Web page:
Cheese comes in numerous varieties of different styles, flavour, and texture. Picture: Valentyn
Cheese comes in numerous varieties of different styles, flavour, and texture. Picture: Valentyn

A connoisseur's guide to different cheese types

By Lutho Pasiya Time of article published Mar 3, 2020

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Cheese comes in numerous varieties of different styles, flavour, and texture but it is all made from the same basic ingredient which is milk. So what are the differences and what can be made with each? 

We spoke to renowned cheese expert Kobus Mulder who outlined the differences. 

Mulder said that cheese was originally made 5 000 years BC when families had too much milk to consume fresh, therefore it was made to extend the shelf life of milk. 

He said there are only two reasons why cheese is eaten, firstly, that firstly it is a nutritional food which is high in protein minerals, vitamins and also fat to give the body energy, and that secondly, it is eaten because it is tasty and delicious food. 

“There are only two ways of how cheese is eaten. Firstly, as eating cheese which means a few cheese types are placed on a board and eaten with accompaniments such as biscuits, certain vegetables, and fruits. 

Eating cheese is consumed in this way. Secondly, it is eaten as an ingredient in food recipes, for example, pasta dishes, certain desserts, vegetable bakes, and souffles. Cheese is also used as an ingredient in recipe dishes to give texture and flavour to dishes. 

Below are the different types of cheese.

Cottage cheese. Picture: Supplied

Fresh cheeses 

The texture of these cheeses is soft, dense, compact to slightly chalky. The flavour is mild, delicate and creamy. They can be eaten as an eating cheese but mostly used as an ingredient. 

Examples: Mascarpone, fromage blanc, chevre and cottage cheese.

Ricotta. Picture: Supplied

Whey cheese

This type of cheese is not made from milk but from the whey which is the watery liquid obtained during cheese making. Whey is rich in all the components found in milk especially protein and minerals. The texture is moist and a little grainy. It is not eating cheese but used as an ingredient in folded pasta and tarts and cakes.

Example: Ricotta

Mozzarella cheese: Picture: Joe Greene

Pasta filata cheeses

The curd of these cheeses is placed in very hot water and then stretched to give the cheese texture a boiled chicken breast texture. The stretching of the curd also allows the cheese to have a perfect melt and browning.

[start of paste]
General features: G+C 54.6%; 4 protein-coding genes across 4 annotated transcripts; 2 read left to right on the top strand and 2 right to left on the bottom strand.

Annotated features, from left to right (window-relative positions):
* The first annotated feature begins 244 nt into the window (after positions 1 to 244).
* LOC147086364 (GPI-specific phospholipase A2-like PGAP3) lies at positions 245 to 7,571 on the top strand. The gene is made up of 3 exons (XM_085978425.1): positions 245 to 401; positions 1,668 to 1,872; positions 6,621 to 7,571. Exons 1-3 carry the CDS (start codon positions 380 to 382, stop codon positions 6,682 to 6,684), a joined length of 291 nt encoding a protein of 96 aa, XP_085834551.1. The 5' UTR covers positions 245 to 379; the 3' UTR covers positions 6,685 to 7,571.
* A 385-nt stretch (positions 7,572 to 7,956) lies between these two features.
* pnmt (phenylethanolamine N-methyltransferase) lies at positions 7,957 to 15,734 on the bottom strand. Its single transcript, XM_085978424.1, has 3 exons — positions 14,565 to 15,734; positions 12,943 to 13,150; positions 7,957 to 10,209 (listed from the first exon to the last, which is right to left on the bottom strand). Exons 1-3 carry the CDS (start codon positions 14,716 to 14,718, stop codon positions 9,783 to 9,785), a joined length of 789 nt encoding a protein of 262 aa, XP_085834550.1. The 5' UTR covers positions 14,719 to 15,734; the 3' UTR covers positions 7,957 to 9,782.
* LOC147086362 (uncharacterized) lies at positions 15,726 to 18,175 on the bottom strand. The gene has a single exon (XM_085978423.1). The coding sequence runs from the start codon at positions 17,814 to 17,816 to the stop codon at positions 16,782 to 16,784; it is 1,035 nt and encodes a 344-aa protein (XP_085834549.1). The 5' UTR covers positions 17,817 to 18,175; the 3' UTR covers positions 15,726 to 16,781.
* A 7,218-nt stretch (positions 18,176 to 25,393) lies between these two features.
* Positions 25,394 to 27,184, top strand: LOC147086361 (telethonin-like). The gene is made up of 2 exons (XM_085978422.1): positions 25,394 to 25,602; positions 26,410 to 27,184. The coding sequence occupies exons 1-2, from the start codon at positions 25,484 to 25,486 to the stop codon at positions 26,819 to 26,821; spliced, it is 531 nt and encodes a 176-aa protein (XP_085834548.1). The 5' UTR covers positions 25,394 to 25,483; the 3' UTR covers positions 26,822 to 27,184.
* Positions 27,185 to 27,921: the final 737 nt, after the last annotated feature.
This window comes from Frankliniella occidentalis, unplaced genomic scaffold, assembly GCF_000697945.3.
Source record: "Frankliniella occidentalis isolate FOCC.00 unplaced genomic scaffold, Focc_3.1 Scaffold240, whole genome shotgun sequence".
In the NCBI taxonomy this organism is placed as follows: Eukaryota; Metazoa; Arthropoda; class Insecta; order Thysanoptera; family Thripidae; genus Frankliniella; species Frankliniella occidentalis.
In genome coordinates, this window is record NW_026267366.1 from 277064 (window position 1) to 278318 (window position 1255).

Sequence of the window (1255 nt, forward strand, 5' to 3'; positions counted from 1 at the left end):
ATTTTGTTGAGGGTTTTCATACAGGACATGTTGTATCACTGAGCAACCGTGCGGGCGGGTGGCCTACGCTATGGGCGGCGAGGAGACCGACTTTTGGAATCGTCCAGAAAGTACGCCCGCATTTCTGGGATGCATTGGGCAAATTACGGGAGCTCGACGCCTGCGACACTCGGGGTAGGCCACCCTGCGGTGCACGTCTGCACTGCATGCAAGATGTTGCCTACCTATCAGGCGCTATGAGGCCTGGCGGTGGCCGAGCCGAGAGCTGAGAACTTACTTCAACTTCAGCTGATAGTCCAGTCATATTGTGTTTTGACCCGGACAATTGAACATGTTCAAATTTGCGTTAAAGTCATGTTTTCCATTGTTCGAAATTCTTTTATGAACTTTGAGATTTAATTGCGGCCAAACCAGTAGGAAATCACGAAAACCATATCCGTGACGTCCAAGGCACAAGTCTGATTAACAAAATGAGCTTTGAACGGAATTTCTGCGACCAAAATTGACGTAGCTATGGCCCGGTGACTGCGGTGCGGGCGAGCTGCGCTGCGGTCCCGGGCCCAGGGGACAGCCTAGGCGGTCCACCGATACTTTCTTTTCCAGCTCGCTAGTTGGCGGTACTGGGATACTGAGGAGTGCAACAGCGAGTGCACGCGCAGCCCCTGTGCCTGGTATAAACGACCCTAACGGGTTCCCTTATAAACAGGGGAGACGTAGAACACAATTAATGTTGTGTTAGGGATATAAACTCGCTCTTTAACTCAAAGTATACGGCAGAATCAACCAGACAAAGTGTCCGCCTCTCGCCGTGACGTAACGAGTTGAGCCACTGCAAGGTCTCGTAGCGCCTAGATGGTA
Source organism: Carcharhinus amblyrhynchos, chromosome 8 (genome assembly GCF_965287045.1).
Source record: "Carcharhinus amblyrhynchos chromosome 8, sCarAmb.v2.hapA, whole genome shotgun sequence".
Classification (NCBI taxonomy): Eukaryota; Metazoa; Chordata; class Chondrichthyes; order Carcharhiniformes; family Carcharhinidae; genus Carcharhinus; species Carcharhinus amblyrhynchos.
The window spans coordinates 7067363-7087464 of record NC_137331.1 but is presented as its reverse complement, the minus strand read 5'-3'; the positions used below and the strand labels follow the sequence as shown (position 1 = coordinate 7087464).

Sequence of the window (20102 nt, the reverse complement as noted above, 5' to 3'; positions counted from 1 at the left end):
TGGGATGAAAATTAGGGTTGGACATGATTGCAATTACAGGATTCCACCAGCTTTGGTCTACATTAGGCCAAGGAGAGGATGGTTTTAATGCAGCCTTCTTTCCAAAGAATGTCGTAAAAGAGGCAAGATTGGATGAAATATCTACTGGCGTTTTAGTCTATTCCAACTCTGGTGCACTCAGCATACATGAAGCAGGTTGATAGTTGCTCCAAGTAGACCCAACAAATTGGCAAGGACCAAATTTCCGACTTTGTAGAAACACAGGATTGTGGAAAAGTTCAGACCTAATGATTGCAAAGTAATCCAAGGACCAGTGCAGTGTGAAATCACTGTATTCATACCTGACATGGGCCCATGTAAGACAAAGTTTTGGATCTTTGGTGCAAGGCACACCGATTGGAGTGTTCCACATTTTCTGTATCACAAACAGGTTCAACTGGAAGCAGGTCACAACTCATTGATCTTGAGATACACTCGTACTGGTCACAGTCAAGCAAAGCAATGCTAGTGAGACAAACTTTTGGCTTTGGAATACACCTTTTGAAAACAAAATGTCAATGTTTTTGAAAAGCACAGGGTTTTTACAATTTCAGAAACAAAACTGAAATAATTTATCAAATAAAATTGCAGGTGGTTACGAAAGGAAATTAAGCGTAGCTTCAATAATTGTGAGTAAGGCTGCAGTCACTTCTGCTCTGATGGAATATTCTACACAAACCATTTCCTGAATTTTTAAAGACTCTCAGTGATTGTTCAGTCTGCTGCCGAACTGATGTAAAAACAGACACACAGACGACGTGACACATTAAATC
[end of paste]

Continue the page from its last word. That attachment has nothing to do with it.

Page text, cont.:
The texture is soft to firm with a boiled chicken breast appearance and the flavour is very mild with very slight acidity and saltiness. It can be used on pizzas where it lends texture to the dish.

Examples: Mozzarella, for de latte and Provolone.

Camembert cheese. Picture: Supplied

Soft cheeses

The texture of this type of cheese is soft to runny with small holes. Its flavour is mild for up to three weeks, thereafter it becomes rich and flavorful. It is essentially an eating cheese as it will melt completely if used as an ingredient in a dish. 

Examples: Brie and camembert. 

Limburger cheese. Picture: Supplied

Semi-soft cheeses

The texture of this cheese is very pliable and elastic with small holes. Its flavour varies from mild to smelly in the case of Limburger. These are eating cheeses as the higher moisture content makes the cheese melt to a very thin substance when heated. 

Examples: Havarti, Fontina, and Limburger.

Gouda cheese. Picture: Joe Greene

Semi-hard cheeses

This is a versatile category as the cheeses can be an eating and ingredient cheese. It can be sliced, grated and gives texture and flavour when used in dishes. 

It cannot be used on pizza as these will flow too much and will burn black on a pizza. The texture is quite firm but still pliable with typical “eyes” and has a rich, creamy and pleasant appetizing flavour. 

Examples: Gouda, Edam and Emmentaler. 

Cheddar cheese. Picture: Supplied

Hard cheeses

As with semi-hard cheeses, hard cheeses are versatile and can be an eating or ingredient cheese. If one looks at the available cheeses in a supermarket, it is clear that semi-hard and hard cheeses cover most of the shelves and that is due to their versatility. 

The texture is quite firm and dense with no holes or openings. It breaks easily if a portion is bent. It is savoury and often reminds of hazelnuts.

Examples: Cheddar, Pecorino, and Manchego

Pecorino Romano. Picture: Supplied

Extra hard cheeses

A small category of cheeses due to the extra-long ripening time which few cheeseries can afford as it affects cash flow and therefore must sell at a high price. Texture very firm and brittle with now eyes or holes.  

Small crystals of tyrosine amino acid are found in the texture. Flavour is rich and savoury with complex tones of nuts and caramel. 

Although it can be eaten in small portions as an eating cheese it is primarily an ingredient cheese for pasta dishes and baked foods which require savoury rich flavour like parmesan chicken with Caesar roasted Romaine.

Examples: Parmigiano Reggiano, Grana Padano, Pecorino Romano. 

Gorgonzola cheese. Picture: Supplied

Blue cheeses

The blue mould used in blue cheeses is called Penicillium roqueforti and must not be confused with penicillin which is a group of antibiotics whereas Penicillium roqueforti is a common edible fungus. The texture varies from semi-soft in the case of Gorgonzola to the firm in the case of Stilton. 

Flavour is peppery and salty with the unique blue fungus taste. The flavour is stronger in cheeses with more mould inside the cheese. It is essentially an eating cheese but can be used in blue cheese sauces, because it melts easily, and as an ingredient in salads.

Examples: Gorgonzola, Stilton, Roquefort, and Danish Blue. 

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